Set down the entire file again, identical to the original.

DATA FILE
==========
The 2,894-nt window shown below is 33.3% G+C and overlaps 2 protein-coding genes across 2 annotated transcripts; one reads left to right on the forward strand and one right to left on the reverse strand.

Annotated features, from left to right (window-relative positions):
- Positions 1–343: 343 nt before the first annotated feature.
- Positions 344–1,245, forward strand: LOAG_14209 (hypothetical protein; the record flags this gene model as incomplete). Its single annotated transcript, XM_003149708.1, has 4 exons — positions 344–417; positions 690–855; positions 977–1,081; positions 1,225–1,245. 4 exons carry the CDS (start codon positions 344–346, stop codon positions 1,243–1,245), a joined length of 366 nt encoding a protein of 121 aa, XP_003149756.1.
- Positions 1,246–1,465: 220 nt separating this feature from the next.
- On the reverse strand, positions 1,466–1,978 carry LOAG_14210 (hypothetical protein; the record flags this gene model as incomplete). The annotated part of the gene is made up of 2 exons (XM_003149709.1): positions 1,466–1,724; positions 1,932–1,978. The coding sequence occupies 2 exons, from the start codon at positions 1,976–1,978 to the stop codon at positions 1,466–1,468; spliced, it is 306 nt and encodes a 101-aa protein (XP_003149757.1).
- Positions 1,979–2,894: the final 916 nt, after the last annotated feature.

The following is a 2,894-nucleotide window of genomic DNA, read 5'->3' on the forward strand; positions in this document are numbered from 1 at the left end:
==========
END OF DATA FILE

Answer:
The 2,894-nt window shown below is 33.3% G+C and overlaps 2 protein-coding genes across 2 annotated transcripts; one reads left to right on the forward strand and one right to left on the reverse strand.

Annotated features, from left to right (window-relative positions):
- Positions 1–343: 343 nt before the first annotated feature.
- Positions 344–1,245, forward strand: LOAG_14209 (hypothetical protein; the record flags this gene model as incomplete). Its single annotated transcript, XM_003149708.1, has 4 exons — positions 344–417; positions 690–855; positions 977–1,081; positions 1,225–1,245. 4 exons carry the CDS (start codon positions 344–346, stop codon positions 1,243–1,245), a joined length of 366 nt encoding a protein of 121 aa, XP_003149756.1.
- Positions 1,246–1,465: 220 nt separating this feature from the next.
- On the reverse strand, positions 1,466–1,978 carry LOAG_14210 (hypothetical protein; the record flags this gene model as incomplete). The annotated part of the gene is made up of 2 exons (XM_003149709.1): positions 1,466–1,724; positions 1,932–1,978. The coding sequence occupies 2 exons, from the start codon at positions 1,976–1,978 to the stop codon at positions 1,466–1,468; spliced, it is 306 nt and encodes a 101-aa protein (XP_003149757.1).
- Positions 1,979–2,894: the final 916 nt, after the last annotated feature.

The following is a 2,894-nucleotide window of genomic DNA, read 5'->3' on the forward strand; positions in this document are numbered from 1 at the left end: